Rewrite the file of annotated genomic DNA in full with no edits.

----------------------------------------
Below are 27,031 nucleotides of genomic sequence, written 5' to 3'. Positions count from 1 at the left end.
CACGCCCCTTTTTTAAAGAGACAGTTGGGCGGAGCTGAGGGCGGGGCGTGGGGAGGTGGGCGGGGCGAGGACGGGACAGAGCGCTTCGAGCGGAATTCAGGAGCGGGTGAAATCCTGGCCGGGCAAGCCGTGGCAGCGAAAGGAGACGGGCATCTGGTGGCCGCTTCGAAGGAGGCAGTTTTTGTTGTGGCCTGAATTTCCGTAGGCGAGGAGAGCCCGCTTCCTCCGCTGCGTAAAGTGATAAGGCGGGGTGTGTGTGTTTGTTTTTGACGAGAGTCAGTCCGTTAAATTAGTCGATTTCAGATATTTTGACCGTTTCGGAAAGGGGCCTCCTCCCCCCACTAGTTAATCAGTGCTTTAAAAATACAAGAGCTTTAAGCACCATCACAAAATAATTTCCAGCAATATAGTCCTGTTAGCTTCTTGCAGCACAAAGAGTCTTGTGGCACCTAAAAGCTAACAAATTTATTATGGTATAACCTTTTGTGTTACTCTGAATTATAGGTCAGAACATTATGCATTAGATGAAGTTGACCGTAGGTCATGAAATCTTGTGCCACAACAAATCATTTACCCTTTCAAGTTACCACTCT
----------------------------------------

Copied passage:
Below are 27,031 nucleotides of genomic sequence, written 5' to 3'. Positions count from 1 at the left end.
CACGCCCCTTTTTTAAAGAGACAGTTGGGCGGAGCTGAGGGCGGGGCGTGGGGAGGTGGGCGGGGCGAGGACGGGACAGAGCGCTTCGAGCGGAATTCAGGAGCGGGTGAAATCCTGGCCGGGCAAGCCGTGGCAGCGAAAGGAGACGGGCATCTGGTGGCCGCTTCGAAGGAGGCAGTTTTTGTTGTGGCCTGAATTTCCGTAGGCGAGGAGAGCCCGCTTCCTCCGCTGCGTAAAGTGATAAGGCGGGGTGTGTGTGTTTGTTTTTGACGAGAGTCAGTCCGTTAAATTAGTCGATTTCAGATATTTTGACCGTTTCGGAAAGGGGCCTCCTCCCCCCACTAGTTAATCAGTGCTTTAAAAATACAAGAGCTTTAAGCACCATCACAAAATAATTTCCAGCAATATAGTCCTGTTAGCTTCTTGCAGCACAAAGAGTCTTGTGGCACCTAAAAGCTAACAAATTTATTATGGTATAACCTTTTGTGTTACTCTGAATTATAGGTCAGAACATTATGCATTAGATGAAGTTGACCGTAGGTCATGAAATCTTGTGCCACAACAAATCATTTACCCTTTCAAGTTACCACTCT